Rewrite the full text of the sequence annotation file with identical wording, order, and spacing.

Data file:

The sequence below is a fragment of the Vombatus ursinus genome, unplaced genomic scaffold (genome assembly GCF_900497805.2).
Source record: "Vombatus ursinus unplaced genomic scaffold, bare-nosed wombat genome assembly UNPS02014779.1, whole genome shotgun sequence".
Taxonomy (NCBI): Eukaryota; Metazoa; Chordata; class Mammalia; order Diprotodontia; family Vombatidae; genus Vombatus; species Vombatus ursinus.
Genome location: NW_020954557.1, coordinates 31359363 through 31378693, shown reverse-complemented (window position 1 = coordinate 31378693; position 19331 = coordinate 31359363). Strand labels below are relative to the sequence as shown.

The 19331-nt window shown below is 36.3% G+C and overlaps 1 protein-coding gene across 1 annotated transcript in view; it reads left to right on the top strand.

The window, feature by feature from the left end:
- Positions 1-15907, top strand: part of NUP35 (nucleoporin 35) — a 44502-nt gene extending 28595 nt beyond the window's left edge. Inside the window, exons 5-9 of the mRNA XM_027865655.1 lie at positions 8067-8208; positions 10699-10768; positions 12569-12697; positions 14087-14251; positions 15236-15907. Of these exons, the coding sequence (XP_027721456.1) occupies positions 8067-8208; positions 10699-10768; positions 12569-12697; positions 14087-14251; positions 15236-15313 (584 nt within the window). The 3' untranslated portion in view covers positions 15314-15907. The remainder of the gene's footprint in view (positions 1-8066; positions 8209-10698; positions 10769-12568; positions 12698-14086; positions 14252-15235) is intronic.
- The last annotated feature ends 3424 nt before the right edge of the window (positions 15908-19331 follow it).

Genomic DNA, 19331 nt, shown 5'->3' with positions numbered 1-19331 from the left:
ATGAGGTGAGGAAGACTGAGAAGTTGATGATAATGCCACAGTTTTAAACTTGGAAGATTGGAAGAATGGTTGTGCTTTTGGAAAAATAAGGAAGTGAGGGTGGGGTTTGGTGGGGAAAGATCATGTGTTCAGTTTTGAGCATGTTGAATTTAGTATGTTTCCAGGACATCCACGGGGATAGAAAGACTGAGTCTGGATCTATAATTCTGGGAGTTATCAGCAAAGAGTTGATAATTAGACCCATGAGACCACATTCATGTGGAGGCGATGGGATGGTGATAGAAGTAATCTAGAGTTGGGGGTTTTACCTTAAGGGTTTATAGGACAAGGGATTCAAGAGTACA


The sequence below is a fragment of the Vombatus ursinus genome, unplaced genomic scaffold (genome assembly GCF_900497805.2).
Source record: "Vombatus ursinus unplaced genomic scaffold, bare-nosed wombat genome assembly UNPS02014779.1, whole genome shotgun sequence".
Taxonomy (NCBI): Eukaryota; Metazoa; Chordata; class Mammalia; order Diprotodontia; family Vombatidae; genus Vombatus; species Vombatus ursinus.
Genome location: NW_020954557.1, coordinates 31359363 through 31378693, shown reverse-complemented (window position 1 = coordinate 31378693; position 19331 = coordinate 31359363). Strand labels below are relative to the sequence as shown.

The 19331-nt window shown below is 36.3% G+C and overlaps 1 protein-coding gene across 1 annotated transcript in view; it reads left to right on the top strand.

The window, feature by feature from the left end:
- Positions 1-15907, top strand: part of NUP35 (nucleoporin 35) — a 44502-nt gene extending 28595 nt beyond the window's left edge. Inside the window, exons 5-9 of the mRNA XM_027865655.1 lie at positions 8067-8208; positions 10699-10768; positions 12569-12697; positions 14087-14251; positions 15236-15907. Of these exons, the coding sequence (XP_027721456.1) occupies positions 8067-8208; positions 10699-10768; positions 12569-12697; positions 14087-14251; positions 15236-15313 (584 nt within the window). The 3' untranslated portion in view covers positions 15314-15907. The remainder of the gene's footprint in view (positions 1-8066; positions 8209-10698; positions 10769-12568; positions 12698-14086; positions 14252-15235) is intronic.
- The last annotated feature ends 3424 nt before the right edge of the window (positions 15908-19331 follow it).

Genomic DNA, 19331 nt, shown 5'->3' with positions numbered 1-19331 from the left:
ATGAGGTGAGGAAGACTGAGAAGTTGATGATAATGCCACAGTTTTAAACTTGGAAGATTGGAAGAATGGTTGTGCTTTTGGAAAAATAAGGAAGTGAGGGTGGGGTTTGGTGGGGAAAGATCATGTGTTCAGTTTTGAGCATGTTGAATTTAGTATGTTTCCAGGACATCCACGGGGATAGAAAGACTGAGTCTGGATCTATAATTCTGGGAGTTATCAGCAAAGAGTTGATAATTAGACCCATGAGACCACATTCATGTGGAGGCGATGGGATGGTGATAGAAGTAATCTAGAGTTGGGGGTTTTACCTTAAGGGTTTATAGGACAAGGGATTCAAGAGTACA